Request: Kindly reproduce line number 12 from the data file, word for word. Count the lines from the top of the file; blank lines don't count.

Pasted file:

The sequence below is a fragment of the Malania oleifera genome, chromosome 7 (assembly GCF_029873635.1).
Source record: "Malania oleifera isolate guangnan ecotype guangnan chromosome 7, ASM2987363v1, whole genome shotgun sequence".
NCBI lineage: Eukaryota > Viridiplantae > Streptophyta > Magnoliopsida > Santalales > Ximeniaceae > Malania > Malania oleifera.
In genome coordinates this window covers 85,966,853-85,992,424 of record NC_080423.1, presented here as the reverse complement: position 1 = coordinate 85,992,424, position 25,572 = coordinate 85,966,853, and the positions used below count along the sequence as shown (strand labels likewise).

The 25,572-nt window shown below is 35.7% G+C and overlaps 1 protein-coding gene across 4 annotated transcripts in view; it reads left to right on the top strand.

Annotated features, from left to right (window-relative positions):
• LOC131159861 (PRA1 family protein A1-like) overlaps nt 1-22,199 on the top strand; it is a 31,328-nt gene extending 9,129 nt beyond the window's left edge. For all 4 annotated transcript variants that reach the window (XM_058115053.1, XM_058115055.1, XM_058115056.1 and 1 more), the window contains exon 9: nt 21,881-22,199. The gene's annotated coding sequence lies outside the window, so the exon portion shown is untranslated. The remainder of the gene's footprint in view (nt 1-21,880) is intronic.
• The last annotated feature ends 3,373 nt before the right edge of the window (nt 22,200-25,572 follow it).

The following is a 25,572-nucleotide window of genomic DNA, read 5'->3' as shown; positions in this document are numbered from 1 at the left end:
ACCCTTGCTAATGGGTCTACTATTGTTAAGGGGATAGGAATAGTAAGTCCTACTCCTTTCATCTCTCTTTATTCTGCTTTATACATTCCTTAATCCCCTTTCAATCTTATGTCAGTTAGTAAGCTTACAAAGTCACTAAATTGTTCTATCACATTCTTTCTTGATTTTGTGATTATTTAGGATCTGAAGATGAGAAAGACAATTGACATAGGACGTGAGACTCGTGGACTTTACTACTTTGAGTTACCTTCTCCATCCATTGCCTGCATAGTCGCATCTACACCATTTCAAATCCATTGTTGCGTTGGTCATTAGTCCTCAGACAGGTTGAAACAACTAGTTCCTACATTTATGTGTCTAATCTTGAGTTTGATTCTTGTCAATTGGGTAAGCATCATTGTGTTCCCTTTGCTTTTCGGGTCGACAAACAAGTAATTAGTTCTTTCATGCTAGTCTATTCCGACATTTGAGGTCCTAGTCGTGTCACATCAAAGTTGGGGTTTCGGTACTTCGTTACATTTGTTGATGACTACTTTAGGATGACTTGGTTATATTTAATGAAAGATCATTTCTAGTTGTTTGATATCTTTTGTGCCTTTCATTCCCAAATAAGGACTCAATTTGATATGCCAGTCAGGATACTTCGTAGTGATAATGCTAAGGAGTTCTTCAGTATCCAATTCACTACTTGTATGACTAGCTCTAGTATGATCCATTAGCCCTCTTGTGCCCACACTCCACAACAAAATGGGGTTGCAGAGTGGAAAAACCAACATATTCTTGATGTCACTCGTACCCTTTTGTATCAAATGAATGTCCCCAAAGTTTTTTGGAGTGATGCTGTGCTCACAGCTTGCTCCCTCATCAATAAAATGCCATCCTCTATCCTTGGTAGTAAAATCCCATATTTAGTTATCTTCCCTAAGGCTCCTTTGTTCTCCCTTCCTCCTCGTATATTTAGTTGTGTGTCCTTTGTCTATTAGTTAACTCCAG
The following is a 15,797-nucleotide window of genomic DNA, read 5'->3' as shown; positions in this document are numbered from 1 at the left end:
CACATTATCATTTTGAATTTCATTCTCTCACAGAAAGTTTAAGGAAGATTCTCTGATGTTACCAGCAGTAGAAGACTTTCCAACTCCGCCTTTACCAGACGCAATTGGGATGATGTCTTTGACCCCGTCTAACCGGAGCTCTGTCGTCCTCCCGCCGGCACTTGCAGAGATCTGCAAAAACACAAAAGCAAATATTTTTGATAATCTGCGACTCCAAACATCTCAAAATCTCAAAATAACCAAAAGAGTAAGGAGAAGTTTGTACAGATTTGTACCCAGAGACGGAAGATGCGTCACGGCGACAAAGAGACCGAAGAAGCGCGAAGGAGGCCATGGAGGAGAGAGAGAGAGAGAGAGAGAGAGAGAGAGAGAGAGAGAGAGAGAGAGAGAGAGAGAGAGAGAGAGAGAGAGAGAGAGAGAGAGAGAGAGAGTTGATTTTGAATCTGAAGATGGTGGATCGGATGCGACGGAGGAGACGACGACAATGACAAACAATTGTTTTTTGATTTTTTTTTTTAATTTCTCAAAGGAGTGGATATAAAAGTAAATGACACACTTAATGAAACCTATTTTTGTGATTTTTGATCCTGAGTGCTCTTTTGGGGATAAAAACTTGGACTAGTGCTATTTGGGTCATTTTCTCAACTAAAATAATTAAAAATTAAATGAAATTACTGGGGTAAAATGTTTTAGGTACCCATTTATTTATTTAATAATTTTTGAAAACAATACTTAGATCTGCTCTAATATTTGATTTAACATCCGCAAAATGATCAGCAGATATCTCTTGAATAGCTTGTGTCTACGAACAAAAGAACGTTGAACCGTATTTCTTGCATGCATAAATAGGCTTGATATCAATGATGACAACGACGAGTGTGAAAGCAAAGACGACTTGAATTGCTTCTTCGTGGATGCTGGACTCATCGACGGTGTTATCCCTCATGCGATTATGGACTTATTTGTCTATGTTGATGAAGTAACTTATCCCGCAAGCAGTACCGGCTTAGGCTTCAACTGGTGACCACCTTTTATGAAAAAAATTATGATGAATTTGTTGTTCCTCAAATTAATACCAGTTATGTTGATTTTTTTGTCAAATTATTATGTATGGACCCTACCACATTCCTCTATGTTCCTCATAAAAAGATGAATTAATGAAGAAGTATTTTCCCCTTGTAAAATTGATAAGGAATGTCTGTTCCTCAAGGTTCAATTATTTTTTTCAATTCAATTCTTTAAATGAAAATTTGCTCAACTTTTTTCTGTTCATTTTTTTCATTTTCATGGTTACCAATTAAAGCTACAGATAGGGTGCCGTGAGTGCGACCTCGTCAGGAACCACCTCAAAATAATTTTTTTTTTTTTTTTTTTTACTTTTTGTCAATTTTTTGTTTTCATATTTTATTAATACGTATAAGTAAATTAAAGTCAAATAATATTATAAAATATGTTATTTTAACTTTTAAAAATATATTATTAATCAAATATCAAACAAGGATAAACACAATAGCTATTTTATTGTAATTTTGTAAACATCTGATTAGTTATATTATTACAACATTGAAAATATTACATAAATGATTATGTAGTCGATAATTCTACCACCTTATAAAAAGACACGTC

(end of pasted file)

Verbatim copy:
CACATTATCATTTTGAATTTCATTCTCTCACAGAAAGTTTAAGGAAGATTCTCTGATGTTACCAGCAGTAGAAGACTTTCCAACTCCGCCTTTACCAGACGCAATTGGGATGATGTCTTTGACCCCGTCTAACCGGAGCTCTGTCGTCCTCCCGCCGGCACTTGCAGAGATCTGCAAAAACACAAAAGCAAATATTTTTGATAATCTGCGACTCCAAACATCTCAAAATCTCAAAATAACCAAAAGAGTAAGGAGAAGTTTGTACAGATTTGTACCCAGAGACGGAAGATGCGTCACGGCGACAAAGAGACCGAAGAAGCGCGAAGGAGGCCATGGAGGAGAGAGAGAGAGAGAGAGAGAGAGAGAGAGAGAGAGAGAGAGAGAGAGAGAGAGAGAGAGAGAGAGAGAGAGAGAGAGAGAGAGAGAGAGAGTTGATTTTGAATCTGAAGATGGTGGATCGGATGCGACGGAGGAGACGACGACAATGACAAACAATTGTTTTTTGATTTTTTTTTTTAATTTCTCAAAGGAGTGGATATAAAAGTAAATGACACACTTAATGAAACCTATTTTTGTGATTTTTGATCCTGAGTGCTCTTTTGGGGATAAAAACTTGGACTAGTGCTATTTGGGTCATTTTCTCAACTAAAATAATTAAAAATTAAATGAAATTACTGGGGTAAAATGTTTTAGGTACCCATTTATTTATTTAATAATTTTTGAAAACAATACTTAGATCTGCTCTAATATTTGATTTAACATCCGCAAAATGATCAGCAGATATCTCTTGAATAGCTTGTGTCTACGAACAAAAGAACGTTGAACCGTATTTCTTGCATGCATAAATAGGCTTGATATCAATGATGACAACGACGAGTGTGAAAGCAAAGACGACTTGAATTGCTTCTTCGTGGATGCTGGACTCATCGACGGTGTTATCCCTCATGCGATTATGGACTTATTTGTCTATGTTGATGAAGTAACTTATCCCGCAAGCAGTACCGGCTTAGGCTTCAACTGGTGACCACCTTTTATGAAAAAAATTATGATGAATTTGTTGTTCCTCAAATTAATACCAGTTATGTTGATTTTTTTGTCAAATTATTATGTATGGACCCTACCACATTCCTCTATGTTCCTCATAAAAAGATGAATTAATGAAGAAGTATTTTCCCCTTGTAAAATTGATAAGGAATGTCTGTTCCTCAAGGTTCAATTATTTTTTTCAATTCAATTCTTTAAATGAAAATTTGCTCAACTTTTTTCTGTTCATTTTTTTCATTTTCATGGTTACCAATTAAAGCTACAGATAGGGTGCCGTGAGTGCGACCTCGTCAGGAACCACCTCAAAATAATTTTTTTTTTTTTTTTTTTTACTTTTTGTCAATTTTTTGTTTTCATATTTTATTAATACGTATAAGTAAATTAAAGTCAAATAATATTATAAAATATGTTATTTTAACTTTTAAAAATATATTATTAATCAAATATCAAACAAGGATAAACACAATAGCTATTTTATTGTAATTTTGTAAACATCTGATTAGTTATATTATTACAACATTGAAAATATTACATAAATGATTATGTAGTCGATAATTCTACCACCTTATAAAAAGACACGTC